By Marilyn Pribus – “I can’t believe we’ve already had the AC on and it’s only April,” laments a Lake Monticello resident. “I don’t even want to think about our electric bill this summer.”
She’s not alone. Air conditioning soaks up about five percent of all the electricity produced in our country, approaching $30 billion annually. Fortunately there are tactics to lower bills, some are free, and many are not expensive.
Of course, you can leave cute little personal hand fans around and gently waft air currents on yourself like a pre-AC Southern belle. A better way to cool things is to increase the “wind chill” in your home by using ceiling fans. This may take an investment, but even at such a low setting you hardly notice a fan is on, you can raise your thermostat three to four degrees and still be comfortable.
Ceiling fans come in many styles these days, from Victorian to modern. Actually any sort of fan that circulates air will serve, but be sure to place them away from high traffic areas, young children or pets.
Running a whole-house fan in the evening or early morning on days when the outdoor temperature is lower can bring in cooler, fresh air and expel hot air from the attic.
In summer, air conditioning can account for as much as 45 percent of your energy bill. (Compare your energy costs in April and August and you’ll see what a big difference the season can make.) Here are some proven ways to save on your power bill.
If your unit is more than 15 years old, consider replacing it with a new ENERGY STAR® energy-efficient system. This could greatly reduce your energy consumption. Eyeball your ductwork, particularly checking seams for dirt streaks which often indicate air leaks. Seal them with duct mastic.
There are less expensive tactics as well such a changing your unit’s air filter regularly. A clean filter can save as much at 15 percent of electric usage of your AC unit compared to a clogged filter. It’s not a good idea to reuse disposable filters because simply vacuuming a filter can compromise its efficiency. A better idea might be to buy one of the reusable filters on the market. These save money in the long run and you’ll never be caught without one.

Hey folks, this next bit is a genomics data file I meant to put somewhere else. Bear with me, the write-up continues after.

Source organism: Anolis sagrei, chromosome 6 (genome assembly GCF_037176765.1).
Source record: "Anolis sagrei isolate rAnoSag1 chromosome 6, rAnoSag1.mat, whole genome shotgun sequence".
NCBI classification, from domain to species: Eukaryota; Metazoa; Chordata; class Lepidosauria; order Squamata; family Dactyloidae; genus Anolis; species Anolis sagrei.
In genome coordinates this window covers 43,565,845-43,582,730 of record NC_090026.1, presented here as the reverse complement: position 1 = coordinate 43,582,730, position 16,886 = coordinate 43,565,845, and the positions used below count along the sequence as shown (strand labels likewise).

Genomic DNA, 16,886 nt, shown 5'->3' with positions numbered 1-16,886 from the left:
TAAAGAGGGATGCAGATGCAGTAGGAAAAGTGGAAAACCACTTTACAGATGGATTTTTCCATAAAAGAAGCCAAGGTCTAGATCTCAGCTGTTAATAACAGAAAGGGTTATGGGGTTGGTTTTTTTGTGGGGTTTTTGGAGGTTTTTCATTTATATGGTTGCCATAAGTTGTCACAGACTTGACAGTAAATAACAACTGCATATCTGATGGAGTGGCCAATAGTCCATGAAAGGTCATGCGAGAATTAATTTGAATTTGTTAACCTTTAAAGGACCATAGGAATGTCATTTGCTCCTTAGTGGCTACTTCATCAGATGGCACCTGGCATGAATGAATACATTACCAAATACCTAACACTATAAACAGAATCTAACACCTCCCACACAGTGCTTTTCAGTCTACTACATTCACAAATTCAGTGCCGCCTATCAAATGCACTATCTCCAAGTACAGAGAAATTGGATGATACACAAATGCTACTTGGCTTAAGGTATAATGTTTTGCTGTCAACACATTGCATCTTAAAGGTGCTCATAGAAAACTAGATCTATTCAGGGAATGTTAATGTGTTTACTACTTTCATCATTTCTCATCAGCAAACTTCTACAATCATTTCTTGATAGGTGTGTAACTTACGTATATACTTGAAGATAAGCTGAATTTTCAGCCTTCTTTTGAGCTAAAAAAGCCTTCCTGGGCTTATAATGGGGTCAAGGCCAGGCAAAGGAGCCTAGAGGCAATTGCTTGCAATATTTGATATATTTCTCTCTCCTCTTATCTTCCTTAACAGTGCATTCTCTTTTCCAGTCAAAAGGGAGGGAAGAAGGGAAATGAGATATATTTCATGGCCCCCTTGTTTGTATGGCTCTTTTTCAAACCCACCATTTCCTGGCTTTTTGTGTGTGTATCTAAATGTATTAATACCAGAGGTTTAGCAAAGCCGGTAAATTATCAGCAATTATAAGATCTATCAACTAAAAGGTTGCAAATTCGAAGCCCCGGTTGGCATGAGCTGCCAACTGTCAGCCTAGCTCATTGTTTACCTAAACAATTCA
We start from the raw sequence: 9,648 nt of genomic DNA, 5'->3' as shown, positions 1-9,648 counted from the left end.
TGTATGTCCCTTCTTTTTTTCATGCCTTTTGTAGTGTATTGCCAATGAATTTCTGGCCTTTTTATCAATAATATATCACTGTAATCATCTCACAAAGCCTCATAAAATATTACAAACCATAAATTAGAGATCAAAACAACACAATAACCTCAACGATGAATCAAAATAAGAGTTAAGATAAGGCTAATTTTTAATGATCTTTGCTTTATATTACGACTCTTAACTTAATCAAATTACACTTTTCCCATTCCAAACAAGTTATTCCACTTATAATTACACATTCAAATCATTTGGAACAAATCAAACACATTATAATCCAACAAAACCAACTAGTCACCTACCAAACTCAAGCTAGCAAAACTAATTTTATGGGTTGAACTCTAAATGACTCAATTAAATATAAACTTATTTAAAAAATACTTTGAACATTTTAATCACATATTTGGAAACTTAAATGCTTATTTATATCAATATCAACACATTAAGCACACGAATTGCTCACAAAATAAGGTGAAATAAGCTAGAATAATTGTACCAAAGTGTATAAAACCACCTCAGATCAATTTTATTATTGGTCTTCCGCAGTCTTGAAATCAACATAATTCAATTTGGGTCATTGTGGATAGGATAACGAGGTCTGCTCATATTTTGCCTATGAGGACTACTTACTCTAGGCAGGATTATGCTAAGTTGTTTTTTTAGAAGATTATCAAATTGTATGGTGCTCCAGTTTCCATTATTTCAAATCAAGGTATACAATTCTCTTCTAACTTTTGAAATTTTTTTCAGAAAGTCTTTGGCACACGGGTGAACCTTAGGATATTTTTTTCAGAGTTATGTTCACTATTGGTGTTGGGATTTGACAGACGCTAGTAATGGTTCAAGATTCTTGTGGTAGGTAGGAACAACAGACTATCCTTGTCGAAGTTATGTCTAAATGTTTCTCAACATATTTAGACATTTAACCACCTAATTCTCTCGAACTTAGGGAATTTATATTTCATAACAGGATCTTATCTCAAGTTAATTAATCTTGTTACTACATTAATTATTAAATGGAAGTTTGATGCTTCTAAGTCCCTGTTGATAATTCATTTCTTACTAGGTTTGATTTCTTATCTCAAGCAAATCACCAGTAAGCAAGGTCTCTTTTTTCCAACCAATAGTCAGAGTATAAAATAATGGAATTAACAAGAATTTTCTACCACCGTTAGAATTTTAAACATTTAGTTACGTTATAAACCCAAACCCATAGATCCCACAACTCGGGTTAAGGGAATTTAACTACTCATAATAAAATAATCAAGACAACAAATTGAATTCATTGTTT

Be sure your air registers aren’t blocked by furniture or other items.
Set your thermostat at 78 or higher. This uses the least amount of energy while keeping humidity low. For every degree below 78, you increase your energy usage by three to four percent.
Turn the AC off if you’re leaving for an hour or more. It’s a myth that leaving the AC on low uses less energy than cooling down a space that has gained heat in your absence. Setting the thermostat lower when you return doesn’t cool things any faster, either.
Shade your AC. If your unit is in the sun, provide some sort of roof, awning, or trellis to create shade. Be certain you have adequate clearance so the shading device doesn’t interfere with air flow around the unit.
Made In The Shade
While shading your AC unit can help keep things cool, shading the house itself can pay bigger dividends. Trees to shade the roof are a wonderful benefit, especially deciduous trees that block the sun in the summer, but let it warm your home during cold weather.
If you don’t have trees now, plant some that will shade your exterior as they grow. Check with a nursery or Virginia’s extension service at www.ext.vt.edu for recommendations on the type of trees to choose and how to place them where they will not interfere with water lines, driveways, or your home’s foundation.
Employ radiant barriers to block both direct rays from the sun and high summer temperatures. The least expensive barriers are window blinds and drapes. If your budget allows, purchase insulated “honeycomb” blinds, which work year round keeping heat in during the winter and out in the summer. These are a bit expensive, but you might be able to supply one room at a time with insulating blinds until your house—especially the sunny side—is completely furnished.
A more ambitious scheme that can add considerable appeal to a home is framing windows with trellises supporting deciduous vines blocking the sun in the summer but admitting the sun in winter. Awnings to shade windows have a nostalgic charm. Newer schemes such as solar screens and films can also reduce the sun’s heat through windows. A thrifty alternative is roll-up sun blockers, such as bamboo screens, which can be deployed during the time the sun is most direct on windows.
Keep The Heat Down.
Don’t heat things up from the inside. Avoid using the oven during the heat of the day and remember that microwaves use less energy and produce much less heat. Even better: a chilled summer meal of salad and sandwiches or grilling outside. And there’s always take-out food.
Lighting can produce considerable heat, especially with old incandescent bulbs where as little as 10 – 15 percent of the electricity actually produces light with the rest being released as heat.
Computers, washing machines and dishwashers, hair dryers, clothes dryers, and TV sets all generate heat. Reduce their usage, especially during the heat of the day.
Marilyn Pribus and her husband live in Albemarle County and have several ceiling fans in their home. When they added a screened porch, they included another ceiling fan for comfort.